The irony of this new racial and social justice movement is that it has become pervasively inescapable that Black folks have been fighting for the ideals, aspirations and equity in every aspect of life, fighting for quality-of-life attributes that were not meant for them at the time the Constitution was promulgated. This was sadly affirmed when the initial framers of the Constitution defined Black people as 3/5ths human.

The good news is Blacks and many Whites who have a healthy since of humanity have never given up on their quest for real, unequivocal, all-inclusive freedom. Guided by faith and perseverance Black people will continue to see significant progress, particularly if we take heed to Congressman John Lewis’ ending of his speeches: “Don’t ever give up!” Also, we must remember Curtis Mayfield’s message: “This is my Country.”

Every time Curtis’s song comes up on my play list, I reflect on my family story. here has never been any equivocation by generations of my family as to whose Country this is. It is just as much ours as it is every citizen of the imperfect but great country.

Union monument

A memorial on Boston Common in Massachusetts that honors the all-Black 54th Massachusetts Regiment and their white commander, Col. Robert Gould Shaw.

My maternal great-great-great grandfather, Charles Hamilton, served in the U.S. Calvary’s famed 54th Regiment of the Massachusetts Volunteer Infantry during the Civil War. He served along with my great-great-great uncle, Alfred K. Persip. This was an all-Black regiment which existed only because White supremacists believed that Black soldiers would be inferior on the battlefield.

Don’t think for a second that Blacks didn’t know what the White soldiers thought. Black men were determined to serve. They pleaded for Fredrick Douglass to talk with President Abraham Lincoln to convince him to approve the Black soldiers to serve. Pragmatically, Black soldiers knew Black people will be a lot worse off if slavery prevailed as an economic engine for Whites to make money. The 54th got their wish, and they fought with great valor!

There again, it is important that we learn each other’s full story. When that occurs, we will discover many of our aspirations are similar. Black people wanted then and still want three basic things: truth; safety; and equity for our families and our community. I venture to say that these desires are no different than what White people want!

Our family story doesn’t end there. My great-grandfather, Harry Lemuel Persip, and His three brothers volunteered to serve in the U.S. Army in 1917 during World War I. White military bosses did not want Black soldiers in their Regiments, which resulted in the 372th, 371st, 368th and 369th regiments being established in 1917. At that time, the Germans were having their way with France. France called U.S. to request military support. Reluctantly, U.S. Army Gen. John J. Pershing relented and gave over the Black regiments. It was the first time ever that American troops were officially authorized by the U.S. government to serve in the armed forces of another nation! The Black regiments lost over 50 soldiers, but still managed to push the Germans back to their border.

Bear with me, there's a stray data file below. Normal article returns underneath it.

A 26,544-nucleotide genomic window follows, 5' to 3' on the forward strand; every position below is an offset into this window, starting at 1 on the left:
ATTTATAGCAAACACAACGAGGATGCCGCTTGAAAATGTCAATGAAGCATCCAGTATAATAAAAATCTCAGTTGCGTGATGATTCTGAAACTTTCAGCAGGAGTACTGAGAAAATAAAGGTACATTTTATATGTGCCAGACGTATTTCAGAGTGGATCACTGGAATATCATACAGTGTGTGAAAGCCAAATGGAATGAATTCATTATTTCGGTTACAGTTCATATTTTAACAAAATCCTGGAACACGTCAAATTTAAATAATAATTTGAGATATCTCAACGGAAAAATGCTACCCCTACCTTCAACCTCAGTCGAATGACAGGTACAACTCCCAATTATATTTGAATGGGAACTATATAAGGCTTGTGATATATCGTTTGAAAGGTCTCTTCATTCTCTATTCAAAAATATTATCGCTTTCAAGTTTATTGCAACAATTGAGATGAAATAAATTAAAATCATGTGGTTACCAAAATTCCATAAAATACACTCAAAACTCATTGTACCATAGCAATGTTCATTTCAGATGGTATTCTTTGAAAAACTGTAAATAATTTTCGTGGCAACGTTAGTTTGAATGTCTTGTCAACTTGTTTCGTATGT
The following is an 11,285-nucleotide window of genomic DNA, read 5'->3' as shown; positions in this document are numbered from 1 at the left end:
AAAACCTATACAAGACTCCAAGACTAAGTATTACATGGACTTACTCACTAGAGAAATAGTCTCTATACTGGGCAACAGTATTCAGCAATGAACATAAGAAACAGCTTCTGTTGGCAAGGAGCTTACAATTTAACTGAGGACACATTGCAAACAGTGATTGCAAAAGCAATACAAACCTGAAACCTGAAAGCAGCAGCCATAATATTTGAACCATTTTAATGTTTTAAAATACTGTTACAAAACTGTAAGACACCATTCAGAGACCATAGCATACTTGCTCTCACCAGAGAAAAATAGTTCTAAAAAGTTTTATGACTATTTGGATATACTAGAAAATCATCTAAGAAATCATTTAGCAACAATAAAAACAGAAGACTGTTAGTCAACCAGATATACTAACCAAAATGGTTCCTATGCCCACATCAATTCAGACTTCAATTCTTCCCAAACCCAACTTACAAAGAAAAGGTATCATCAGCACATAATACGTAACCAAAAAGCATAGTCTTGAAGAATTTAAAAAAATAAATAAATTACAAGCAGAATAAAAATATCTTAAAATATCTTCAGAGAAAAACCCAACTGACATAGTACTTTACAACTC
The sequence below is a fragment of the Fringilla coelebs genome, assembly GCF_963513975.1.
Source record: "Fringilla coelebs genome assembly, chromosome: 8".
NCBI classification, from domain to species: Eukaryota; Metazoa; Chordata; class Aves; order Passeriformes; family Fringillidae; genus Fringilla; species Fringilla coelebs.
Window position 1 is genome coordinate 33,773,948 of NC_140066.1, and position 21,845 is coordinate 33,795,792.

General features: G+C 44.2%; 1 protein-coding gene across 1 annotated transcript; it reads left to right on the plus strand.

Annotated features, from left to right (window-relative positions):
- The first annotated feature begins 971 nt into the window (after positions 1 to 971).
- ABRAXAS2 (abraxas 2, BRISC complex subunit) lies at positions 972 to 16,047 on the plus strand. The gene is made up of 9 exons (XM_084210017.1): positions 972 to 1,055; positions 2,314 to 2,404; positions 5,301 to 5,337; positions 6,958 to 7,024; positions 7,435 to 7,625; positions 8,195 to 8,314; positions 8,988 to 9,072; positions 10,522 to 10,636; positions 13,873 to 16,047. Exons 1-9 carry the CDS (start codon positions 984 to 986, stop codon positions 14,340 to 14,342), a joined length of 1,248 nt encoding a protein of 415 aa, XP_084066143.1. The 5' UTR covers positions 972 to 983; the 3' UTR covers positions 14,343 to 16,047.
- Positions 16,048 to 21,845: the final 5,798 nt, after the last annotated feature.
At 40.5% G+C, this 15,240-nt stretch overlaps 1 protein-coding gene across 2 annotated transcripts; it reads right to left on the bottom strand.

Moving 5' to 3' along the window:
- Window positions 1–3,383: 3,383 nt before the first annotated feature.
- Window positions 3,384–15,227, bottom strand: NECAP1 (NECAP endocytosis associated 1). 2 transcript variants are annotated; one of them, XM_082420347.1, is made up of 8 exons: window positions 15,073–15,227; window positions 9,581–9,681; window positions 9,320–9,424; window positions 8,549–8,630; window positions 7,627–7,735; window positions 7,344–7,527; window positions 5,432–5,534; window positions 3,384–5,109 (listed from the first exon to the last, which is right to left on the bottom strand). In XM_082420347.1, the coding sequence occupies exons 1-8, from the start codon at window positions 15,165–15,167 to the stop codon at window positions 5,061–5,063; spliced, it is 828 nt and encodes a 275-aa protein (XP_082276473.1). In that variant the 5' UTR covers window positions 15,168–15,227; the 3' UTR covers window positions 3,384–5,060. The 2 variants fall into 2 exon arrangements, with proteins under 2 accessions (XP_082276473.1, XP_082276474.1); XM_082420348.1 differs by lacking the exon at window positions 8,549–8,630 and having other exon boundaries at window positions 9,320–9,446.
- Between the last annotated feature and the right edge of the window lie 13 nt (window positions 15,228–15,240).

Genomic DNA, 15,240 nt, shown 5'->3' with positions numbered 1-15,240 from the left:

These Black soldiers were treated with dignity and respect when they first arrived in France. This was a stark contrast to how they were treated by their fellow White soldiers back home. The Black regiments are credited for helping France win that part of the war. The poignant story ends with a remarkable frame: France awarded the Black regiments with France’s highest unit decoration bestowed by the French military, the Croix de Guerre with palm leaves.

My father, Henry M. Thomas II, volunteered to serve in the Coast Guard during World War II, after President Harry S. Truman integrated the arm services. He spent most of his service patrolling the Atlantic coastal waters along the North and South America and chaperoning battle groups of Navy vessels across the Atlantic.

In Pittsfield there is a park named in honor of the Persip family for their contribution to the country through military service. There is also a monument in downtown in Pittsfield saluting the Persip family. American Legion Post 68 carries the name of my great-uncle, Charles Persip, who served in World War I with distinction in the Black regiment.

The awakening we are witnessing today among Black and Brown people as a result of an unbelievable display of inhumanity allows me to feel hopeful. I see young and seasoned Whites and Blacks who are rejecting the status quo and are relentlessly inspiring change across the board and across the globe.

Further, I believe there is an overwhelming majority of Whites and Blacks that is poised to move to higher ground and become the change they dream about! I’m optimistically betting on the oneness of humanity!

Henry M. Thomas III, who grew up in Springfield, is president and CEO of the Urban League of Springfield. He recently completed more than 12 years as a member of the University of Massachusetts Board of Trustees, for which he served as chair. A graduate of American International College, he holds a law degree from Western New England University School of Law.


Henry M. Thomas III and Richard E. Neal

In this photo from May 13, 2000, at Springfield’s annual pancake breakfast, event co-chairs Henry M. Thomas III, left, president of the Springfield chapter of the Urban League, and U.S. Rep. Richard E. Neal, D-Springfield, share a moment. Behind them is the Mary O. Pottenger School Chorus. (The Republican file photo)

Urban League of Springfield’s president & CEO Henry Thomas III has been an advocate for education as a member and former chairman of the University of Massachusetts Board of Trustees. (Hoang ‘Leon’ Nguyen / The Republican)